‘Car-free’ development breaks ground in Arizona

Large mixed-use apartment complex in the midst of suburbia will be laid out like a European village with architecture appropriate to the southwestern desert.

It’s not very often that a planned new urban community gets national coverage in the Wall Street JournalForbes, and Fast Company, among other publications. Yet that’s the case with the 16-acre Culdesac Tempe (something of a misnomer because the project has no cul-de-sacs—not in the common sense of the term) in Tempe, Arizona.

The widespread coverage may be due to its billing as America’s first “car-free” neighborhood. The Journal offered the most provocative headline: “New Arizona Development Bans Residents From Bringing Cars.”

The “car-free” claim may exaggerate the project’s revolutionary transportation significance. As the local media reports, the retail part of this project will have parking—so cars will be involved. The 636 units of one- to three-bedroom apartments will have no parking, however. That effectively means that most residents of this apartment complex will not own cars.

Instead, residents will use the nearby light-rail station, which is a short ride to downtown Tempe and the Arizona State University campus. Culdesac Tempe will also offer car-share, scooters, bikes, and same-day grocery delivery. “Maker space” and other community amenities geared toward Millennials, Gen Z, and the tech economy are included in the plan.

Innovative placemaking design

So far, so cool—and that’s not why I think this development merits attention from new urbanists. The urban designer, Opticos Design, has taken full advantage of the decision to forego parking to focus on timeless principles of placemaking. “It is similar in character to a Greek, Italian, or French historic village with irregular, narrow meandering paseos, a hierarchy of public spaces, and thoughtfully placed buildings and building elements that deliver a sense of discovery as you make your way through the project,” notes Opticos. The architecture will be “purposefully restrained,” with light-colored stucco exteriors appropriate to the desert climate.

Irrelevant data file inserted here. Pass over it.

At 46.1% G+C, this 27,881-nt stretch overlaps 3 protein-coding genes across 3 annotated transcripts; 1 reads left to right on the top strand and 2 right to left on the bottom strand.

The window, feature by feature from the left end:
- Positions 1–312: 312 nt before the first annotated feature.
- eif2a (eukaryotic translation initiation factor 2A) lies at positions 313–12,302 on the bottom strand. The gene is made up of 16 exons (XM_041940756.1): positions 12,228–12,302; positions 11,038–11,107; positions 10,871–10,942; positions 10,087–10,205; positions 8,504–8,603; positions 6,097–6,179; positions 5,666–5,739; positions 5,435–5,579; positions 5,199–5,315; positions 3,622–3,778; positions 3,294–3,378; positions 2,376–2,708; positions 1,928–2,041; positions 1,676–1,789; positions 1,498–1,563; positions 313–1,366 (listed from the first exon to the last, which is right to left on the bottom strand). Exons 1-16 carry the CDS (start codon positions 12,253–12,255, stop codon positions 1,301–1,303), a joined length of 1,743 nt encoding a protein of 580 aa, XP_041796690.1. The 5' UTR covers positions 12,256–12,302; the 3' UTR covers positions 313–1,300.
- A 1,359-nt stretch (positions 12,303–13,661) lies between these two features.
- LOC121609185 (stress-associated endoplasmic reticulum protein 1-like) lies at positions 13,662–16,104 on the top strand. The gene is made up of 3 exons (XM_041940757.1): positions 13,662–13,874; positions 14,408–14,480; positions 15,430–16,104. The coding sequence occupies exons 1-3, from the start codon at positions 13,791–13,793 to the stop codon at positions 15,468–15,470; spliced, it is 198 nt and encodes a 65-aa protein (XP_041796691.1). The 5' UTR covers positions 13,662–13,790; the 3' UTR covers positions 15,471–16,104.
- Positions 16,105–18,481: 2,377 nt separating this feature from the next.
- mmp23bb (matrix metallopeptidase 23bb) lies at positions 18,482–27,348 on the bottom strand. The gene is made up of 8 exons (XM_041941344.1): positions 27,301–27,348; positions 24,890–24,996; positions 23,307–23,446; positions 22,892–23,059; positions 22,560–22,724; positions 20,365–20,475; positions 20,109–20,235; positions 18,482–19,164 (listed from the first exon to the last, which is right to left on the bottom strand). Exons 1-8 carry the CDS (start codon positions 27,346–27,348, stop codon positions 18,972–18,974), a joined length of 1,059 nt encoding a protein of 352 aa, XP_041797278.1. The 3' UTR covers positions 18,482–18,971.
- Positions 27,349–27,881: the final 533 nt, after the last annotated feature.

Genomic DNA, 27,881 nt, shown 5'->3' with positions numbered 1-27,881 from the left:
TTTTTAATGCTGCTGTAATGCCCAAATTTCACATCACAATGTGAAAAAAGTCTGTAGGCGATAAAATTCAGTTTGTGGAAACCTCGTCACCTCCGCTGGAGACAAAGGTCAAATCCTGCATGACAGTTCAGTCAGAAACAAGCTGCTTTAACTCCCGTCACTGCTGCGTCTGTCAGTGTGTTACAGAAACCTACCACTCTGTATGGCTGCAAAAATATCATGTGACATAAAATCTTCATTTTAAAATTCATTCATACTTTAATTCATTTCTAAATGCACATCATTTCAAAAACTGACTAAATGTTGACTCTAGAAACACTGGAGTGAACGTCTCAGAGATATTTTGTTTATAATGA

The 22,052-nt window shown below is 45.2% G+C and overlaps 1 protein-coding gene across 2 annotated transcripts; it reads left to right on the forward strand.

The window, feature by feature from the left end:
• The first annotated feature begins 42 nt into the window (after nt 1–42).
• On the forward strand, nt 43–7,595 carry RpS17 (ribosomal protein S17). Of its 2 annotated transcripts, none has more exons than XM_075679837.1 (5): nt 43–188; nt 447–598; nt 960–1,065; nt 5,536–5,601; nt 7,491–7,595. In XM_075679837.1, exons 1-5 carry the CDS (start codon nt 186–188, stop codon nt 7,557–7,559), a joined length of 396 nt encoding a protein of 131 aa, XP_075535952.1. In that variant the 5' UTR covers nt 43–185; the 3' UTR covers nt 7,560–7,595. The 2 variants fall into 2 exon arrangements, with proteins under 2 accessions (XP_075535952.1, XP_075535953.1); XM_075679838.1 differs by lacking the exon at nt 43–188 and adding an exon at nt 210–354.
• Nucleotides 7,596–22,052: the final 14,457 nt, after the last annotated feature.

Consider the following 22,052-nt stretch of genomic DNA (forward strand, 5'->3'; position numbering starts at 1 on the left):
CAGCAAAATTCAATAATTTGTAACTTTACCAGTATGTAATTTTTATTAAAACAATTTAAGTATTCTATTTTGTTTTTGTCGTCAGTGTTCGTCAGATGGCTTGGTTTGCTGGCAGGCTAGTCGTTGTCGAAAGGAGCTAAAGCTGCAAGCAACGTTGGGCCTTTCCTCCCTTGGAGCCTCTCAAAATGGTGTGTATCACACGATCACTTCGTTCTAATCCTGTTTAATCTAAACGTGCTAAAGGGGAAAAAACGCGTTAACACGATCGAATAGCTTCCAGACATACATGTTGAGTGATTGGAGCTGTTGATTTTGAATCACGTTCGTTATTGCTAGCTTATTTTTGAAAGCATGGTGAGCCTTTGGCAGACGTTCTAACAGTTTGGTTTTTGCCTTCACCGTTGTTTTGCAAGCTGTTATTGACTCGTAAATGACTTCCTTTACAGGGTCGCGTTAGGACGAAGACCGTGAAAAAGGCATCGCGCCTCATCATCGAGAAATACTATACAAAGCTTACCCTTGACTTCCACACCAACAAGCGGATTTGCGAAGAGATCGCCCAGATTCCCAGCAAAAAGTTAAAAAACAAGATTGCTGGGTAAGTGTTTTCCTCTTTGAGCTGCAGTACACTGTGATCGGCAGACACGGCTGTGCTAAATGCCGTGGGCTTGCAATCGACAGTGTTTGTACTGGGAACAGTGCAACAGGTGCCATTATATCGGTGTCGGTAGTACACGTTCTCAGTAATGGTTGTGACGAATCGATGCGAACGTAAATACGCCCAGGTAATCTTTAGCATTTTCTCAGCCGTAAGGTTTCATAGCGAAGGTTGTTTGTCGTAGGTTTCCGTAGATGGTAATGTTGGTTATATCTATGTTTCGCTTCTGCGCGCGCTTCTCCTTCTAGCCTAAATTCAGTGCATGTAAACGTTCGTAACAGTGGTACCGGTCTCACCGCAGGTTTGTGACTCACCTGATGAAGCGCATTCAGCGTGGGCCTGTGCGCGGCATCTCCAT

This paseo for non-motor-vehicle transportation will provide access for emergency vehicles. Source: Opticos Design 

“This is a game changer,” writes Opticos Principal Daniel Parolek. “Especially being built in a region that has a long history of auto-dominated development patterns. This project will prove it is time for cities to rethink parking requirements and allow the developers to respond to the market demand for car-light and car-free living. We have been waiting for a project like this for 20 years!”

The project will include seven basic residential types—all variations of “missing middle housing” that the designers specialize in. Missing middle is low-rise density—everything from townhouses to small apartment buildings. The project will also include multiple mixed-use and amenity buildings; Bookable spaces, flex spaces, gym, pool, dog wash, maker space, multi-purpose room, and rideshare drop-off.

In lieu of surface parking lots, more than half of the land area will be covered in landscaping, public courtyards, and greenery—”an unheard of ratio for an urban development,” note the developers, named Culdesac.

The pedestrian-oriented design contrasts with the surroundings. The location currently has a Walk Score of 55—somewhat walkable but mostly automobile-oriented. The blocks are large and suburban in character. Apache Avenue, the main thoroughfare, is a suburban arterial with fast-moving traffic. It’s saving grace is the light rail line that runs down the middle.

The developer imagines some improvements to Apache Avenue that will make it more pedestrian-friendly. That’s where the commercial development will be focused.

Apache Avenue, which runs in front of the project: How it looks now (top) and as envisioned (bottom). Rendering by Opticos.

Apartment complex reimagined

Culdesac Tempe is a continuation of Opticos’s recent efforts to reimagine apartment complexes. Earlier this year I wrote about Prairie Queen in Papillion, Nebraska, a new apartment community designed exclusively with missing middle housing types.

New ideas for apartment developments are important because of the strong demand for rental living across the US. “Metro Phoenix is in the midst of an apartment building boom,” notes “More than 3,000 other apartments are currently under construction or recently completed in Tempe, including River at Eastline Village, a 56-unit affordable development across the street from the Culdesac site.”

The units will rent at market rate, the developer says. The average apartments rent for $1,360, according to ABI Multifamily.

The $140 million project falls within one of Tempe’s Opportunity Zones, which allows investors to take advantage of capital gains tax breaks.

The project is going through design review, yet it broke ground on infrastructure in November.


Robert Steuteville

Robert Steuteville is editor of Public Square: A CNU Journal and senior communications adviser for the Congress for the New Urbanism

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